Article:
Swiss ‘justified’ in giving UBS bank data to US

Strasbourg judges ruled that Swiss economic interests took precedence in this case Keystone

A United States UBS bank client has failed in his bid to sue the Swiss authorities for handing his data to the US during a tax evasion row between the two countries. The European Court of Human Rights (ECHR) said the economic interests of Switzerland outweighed his individual privacy.

This content was published on December 22, 2015

The Swiss bank client brought his case to Strasbourg after his file was handed to the US in 2012. He claimed that his right to family privacy had been broken, contravening article eight of the human rights convention.

But judges threw the case out on Tuesday on the grounds that Switzerland was justified in protecting its economic interests. The US was threatening criminal action against UBS unless the data was transmitted, which could have jeopardized the future of Switzerland’s largest bank.

Furthermore, the court noted that only the type of bank details that were handed over did not constitute personal information. And the client had been given the right to challenge the handover in the Swiss courts.

Handover history

UBS was fined $780 million (CHF772 million) in 2009 for aiding and abetting US tax evaders. The Department of Justice (DoJ) then demanded the names of more than 50,000 UBS clients, which it later trimmed down to 4,450.

The Swiss courts refused to allow the information to cross the Atlantic until the Swiss parliament gave the transmission legal status in 2010 by formally voting on the handover treaty.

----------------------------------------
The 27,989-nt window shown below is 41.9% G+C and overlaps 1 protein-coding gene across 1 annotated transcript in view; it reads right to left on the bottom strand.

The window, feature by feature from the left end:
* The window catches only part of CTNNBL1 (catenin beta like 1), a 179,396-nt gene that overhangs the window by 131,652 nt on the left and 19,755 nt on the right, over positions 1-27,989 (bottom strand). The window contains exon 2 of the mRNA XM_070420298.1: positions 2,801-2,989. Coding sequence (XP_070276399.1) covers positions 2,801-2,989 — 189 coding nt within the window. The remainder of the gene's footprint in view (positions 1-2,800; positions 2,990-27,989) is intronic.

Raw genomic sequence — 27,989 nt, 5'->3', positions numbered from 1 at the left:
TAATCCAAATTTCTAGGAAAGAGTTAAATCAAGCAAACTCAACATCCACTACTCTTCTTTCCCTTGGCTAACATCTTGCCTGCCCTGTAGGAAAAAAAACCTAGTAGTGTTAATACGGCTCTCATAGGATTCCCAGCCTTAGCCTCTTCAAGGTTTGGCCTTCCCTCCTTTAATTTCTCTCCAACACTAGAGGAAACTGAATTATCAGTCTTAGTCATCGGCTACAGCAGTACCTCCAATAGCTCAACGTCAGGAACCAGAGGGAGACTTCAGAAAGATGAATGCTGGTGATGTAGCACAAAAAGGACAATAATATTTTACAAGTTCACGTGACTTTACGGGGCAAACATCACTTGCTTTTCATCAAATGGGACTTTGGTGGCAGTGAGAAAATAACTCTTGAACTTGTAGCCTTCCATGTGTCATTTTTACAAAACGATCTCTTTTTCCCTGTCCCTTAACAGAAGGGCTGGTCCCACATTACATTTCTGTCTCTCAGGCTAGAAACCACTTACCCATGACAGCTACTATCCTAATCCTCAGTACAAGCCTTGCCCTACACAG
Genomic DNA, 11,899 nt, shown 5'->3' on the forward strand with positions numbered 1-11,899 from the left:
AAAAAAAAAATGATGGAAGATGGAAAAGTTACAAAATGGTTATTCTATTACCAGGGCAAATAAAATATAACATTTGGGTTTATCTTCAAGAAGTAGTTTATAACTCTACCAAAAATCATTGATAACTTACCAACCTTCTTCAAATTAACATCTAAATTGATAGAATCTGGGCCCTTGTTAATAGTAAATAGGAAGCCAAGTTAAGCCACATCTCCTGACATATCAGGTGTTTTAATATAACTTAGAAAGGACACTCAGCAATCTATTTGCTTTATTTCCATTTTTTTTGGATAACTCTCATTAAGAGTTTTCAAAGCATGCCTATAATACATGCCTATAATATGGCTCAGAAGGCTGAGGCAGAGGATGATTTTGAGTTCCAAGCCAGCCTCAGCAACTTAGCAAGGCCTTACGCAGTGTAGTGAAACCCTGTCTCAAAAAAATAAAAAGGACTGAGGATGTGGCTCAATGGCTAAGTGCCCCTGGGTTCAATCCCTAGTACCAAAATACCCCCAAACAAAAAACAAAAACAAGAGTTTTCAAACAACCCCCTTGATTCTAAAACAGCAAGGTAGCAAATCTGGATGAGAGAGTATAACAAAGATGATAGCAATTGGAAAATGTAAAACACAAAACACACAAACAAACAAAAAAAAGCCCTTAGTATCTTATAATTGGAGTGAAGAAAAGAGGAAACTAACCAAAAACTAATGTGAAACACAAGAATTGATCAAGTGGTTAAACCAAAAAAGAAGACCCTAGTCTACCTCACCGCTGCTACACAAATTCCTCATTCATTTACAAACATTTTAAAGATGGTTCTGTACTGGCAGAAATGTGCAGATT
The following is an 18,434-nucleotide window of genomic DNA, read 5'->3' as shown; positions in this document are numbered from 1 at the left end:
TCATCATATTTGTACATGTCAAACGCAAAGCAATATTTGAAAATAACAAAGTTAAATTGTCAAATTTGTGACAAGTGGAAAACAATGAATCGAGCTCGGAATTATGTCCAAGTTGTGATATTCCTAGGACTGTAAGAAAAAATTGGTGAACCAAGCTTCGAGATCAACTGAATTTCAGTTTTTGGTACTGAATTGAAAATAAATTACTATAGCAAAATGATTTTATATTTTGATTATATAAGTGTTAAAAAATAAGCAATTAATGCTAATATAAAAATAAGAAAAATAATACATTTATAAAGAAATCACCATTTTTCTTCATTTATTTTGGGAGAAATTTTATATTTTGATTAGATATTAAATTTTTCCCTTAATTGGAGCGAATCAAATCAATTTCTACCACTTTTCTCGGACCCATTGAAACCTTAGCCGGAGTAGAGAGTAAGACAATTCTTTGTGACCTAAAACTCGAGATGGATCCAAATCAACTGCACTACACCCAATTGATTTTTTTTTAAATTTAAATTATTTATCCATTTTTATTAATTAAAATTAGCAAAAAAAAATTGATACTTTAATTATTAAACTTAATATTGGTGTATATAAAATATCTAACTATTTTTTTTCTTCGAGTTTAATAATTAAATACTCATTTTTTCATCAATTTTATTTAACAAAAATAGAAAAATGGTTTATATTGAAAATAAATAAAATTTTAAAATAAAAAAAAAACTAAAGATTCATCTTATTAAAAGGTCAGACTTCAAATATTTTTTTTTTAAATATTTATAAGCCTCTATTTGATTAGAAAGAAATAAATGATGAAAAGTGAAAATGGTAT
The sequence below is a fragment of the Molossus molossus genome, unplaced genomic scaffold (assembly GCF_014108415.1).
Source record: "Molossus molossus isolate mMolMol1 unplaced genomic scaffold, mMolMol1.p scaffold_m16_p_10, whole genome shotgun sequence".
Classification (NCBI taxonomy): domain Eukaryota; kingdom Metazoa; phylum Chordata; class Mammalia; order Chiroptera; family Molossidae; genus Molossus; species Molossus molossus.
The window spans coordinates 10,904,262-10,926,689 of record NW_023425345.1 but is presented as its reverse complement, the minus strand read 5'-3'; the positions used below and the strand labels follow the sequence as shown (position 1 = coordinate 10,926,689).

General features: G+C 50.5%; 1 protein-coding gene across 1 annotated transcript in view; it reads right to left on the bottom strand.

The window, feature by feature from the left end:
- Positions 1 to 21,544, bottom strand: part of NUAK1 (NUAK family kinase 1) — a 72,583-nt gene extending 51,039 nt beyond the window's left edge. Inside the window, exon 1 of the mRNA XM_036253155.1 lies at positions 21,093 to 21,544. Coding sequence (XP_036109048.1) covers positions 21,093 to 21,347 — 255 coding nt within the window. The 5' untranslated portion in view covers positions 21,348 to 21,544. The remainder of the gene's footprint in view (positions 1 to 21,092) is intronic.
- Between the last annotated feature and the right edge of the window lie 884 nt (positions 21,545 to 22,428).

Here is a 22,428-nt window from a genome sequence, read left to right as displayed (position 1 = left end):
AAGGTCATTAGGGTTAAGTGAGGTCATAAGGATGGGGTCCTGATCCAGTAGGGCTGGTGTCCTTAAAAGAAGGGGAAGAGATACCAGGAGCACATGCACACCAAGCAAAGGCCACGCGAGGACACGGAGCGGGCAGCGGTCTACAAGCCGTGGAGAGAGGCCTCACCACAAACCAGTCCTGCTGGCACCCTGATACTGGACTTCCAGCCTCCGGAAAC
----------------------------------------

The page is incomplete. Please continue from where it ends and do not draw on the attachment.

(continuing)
The data handover was later extended to other banks, but sent over was only the numbers of accounts held by US citizens, the amounts held in those vaults and whether accounts had been transferred to other banks. This batch of information also controversially included the names of bank staff, lawyers and other third parties who had helped service US clients.

In August 2013, Switzerland signed a non-prosecution deal with the US that allowed banks to come clean about undeclared accounts of US clients in return for avoiding criminal action. Around 100 Swiss banks signed up to the deal with another 14 missing out because they were already facing criminal probes.

Switzerland has also signed the Foreign Account Tax Compliance Act with the US that automatically sends information about US clients opening Swiss bank accounts to the US tax authorities. At the start of 2018 a similar automatic exchange system will start operating between Switzerland and other countries.

In compliance with the JTI standards

In compliance with the JTI standards

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